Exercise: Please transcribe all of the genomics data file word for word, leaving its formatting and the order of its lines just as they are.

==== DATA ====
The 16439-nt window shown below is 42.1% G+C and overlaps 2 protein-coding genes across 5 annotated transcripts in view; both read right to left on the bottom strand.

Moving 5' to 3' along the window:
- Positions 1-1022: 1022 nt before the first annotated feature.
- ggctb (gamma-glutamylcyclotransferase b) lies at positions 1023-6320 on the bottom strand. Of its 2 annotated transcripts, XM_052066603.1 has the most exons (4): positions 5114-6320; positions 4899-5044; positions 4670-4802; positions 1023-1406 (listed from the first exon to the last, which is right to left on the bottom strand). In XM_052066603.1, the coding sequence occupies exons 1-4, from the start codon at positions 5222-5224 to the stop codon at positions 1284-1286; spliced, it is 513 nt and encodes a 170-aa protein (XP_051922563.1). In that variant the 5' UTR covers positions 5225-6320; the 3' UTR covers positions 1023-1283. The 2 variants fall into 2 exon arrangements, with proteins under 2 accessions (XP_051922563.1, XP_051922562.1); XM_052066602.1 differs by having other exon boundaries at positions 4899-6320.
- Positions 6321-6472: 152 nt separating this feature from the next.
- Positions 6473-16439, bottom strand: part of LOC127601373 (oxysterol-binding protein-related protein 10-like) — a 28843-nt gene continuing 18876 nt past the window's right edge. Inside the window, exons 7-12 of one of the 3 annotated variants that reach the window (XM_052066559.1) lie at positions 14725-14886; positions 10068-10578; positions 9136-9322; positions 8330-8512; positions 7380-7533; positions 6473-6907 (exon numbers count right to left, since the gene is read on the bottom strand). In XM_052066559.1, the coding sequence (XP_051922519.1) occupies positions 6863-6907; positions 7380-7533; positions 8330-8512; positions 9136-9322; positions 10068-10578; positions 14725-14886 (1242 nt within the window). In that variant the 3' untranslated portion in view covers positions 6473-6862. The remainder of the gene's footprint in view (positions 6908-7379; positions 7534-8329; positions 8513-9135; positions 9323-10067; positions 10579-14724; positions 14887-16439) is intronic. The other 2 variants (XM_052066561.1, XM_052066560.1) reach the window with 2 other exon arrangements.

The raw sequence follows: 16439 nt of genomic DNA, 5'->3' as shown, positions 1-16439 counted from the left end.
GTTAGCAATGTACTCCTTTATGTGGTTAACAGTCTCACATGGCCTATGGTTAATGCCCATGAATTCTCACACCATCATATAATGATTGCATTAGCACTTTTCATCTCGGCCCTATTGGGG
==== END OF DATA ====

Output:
The 16439-nt window shown below is 42.1% G+C and overlaps 2 protein-coding genes across 5 annotated transcripts in view; both read right to left on the bottom strand.

Moving 5' to 3' along the window:
- Positions 1-1022: 1022 nt before the first annotated feature.
- ggctb (gamma-glutamylcyclotransferase b) lies at positions 1023-6320 on the bottom strand. Of its 2 annotated transcripts, XM_052066603.1 has the most exons (4): positions 5114-6320; positions 4899-5044; positions 4670-4802; positions 1023-1406 (listed from the first exon to the last, which is right to left on the bottom strand). In XM_052066603.1, the coding sequence occupies exons 1-4, from the start codon at positions 5222-5224 to the stop codon at positions 1284-1286; spliced, it is 513 nt and encodes a 170-aa protein (XP_051922563.1). In that variant the 5' UTR covers positions 5225-6320; the 3' UTR covers positions 1023-1283. The 2 variants fall into 2 exon arrangements, with proteins under 2 accessions (XP_051922563.1, XP_051922562.1); XM_052066602.1 differs by having other exon boundaries at positions 4899-6320.
- Positions 6321-6472: 152 nt separating this feature from the next.
- Positions 6473-16439, bottom strand: part of LOC127601373 (oxysterol-binding protein-related protein 10-like) — a 28843-nt gene continuing 18876 nt past the window's right edge. Inside the window, exons 7-12 of one of the 3 annotated variants that reach the window (XM_052066559.1) lie at positions 14725-14886; positions 10068-10578; positions 9136-9322; positions 8330-8512; positions 7380-7533; positions 6473-6907 (exon numbers count right to left, since the gene is read on the bottom strand). In XM_052066559.1, the coding sequence (XP_051922519.1) occupies positions 6863-6907; positions 7380-7533; positions 8330-8512; positions 9136-9322; positions 10068-10578; positions 14725-14886 (1242 nt within the window). In that variant the 3' untranslated portion in view covers positions 6473-6862. The remainder of the gene's footprint in view (positions 6908-7379; positions 7534-8329; positions 8513-9135; positions 9323-10067; positions 10579-14724; positions 14887-16439) is intronic. The other 2 variants (XM_052066561.1, XM_052066560.1) reach the window with 2 other exon arrangements.

The raw sequence follows: 16439 nt of genomic DNA, 5'->3' as shown, positions 1-16439 counted from the left end.
GTTAGCAATGTACTCCTTTATGTGGTTAACAGTCTCACATGGCCTATGGTTAATGCCCATGAATTCTCACACCATCATATAATGATTGCATTAGCACTTTTCATCTCGGCCCTATTGGGG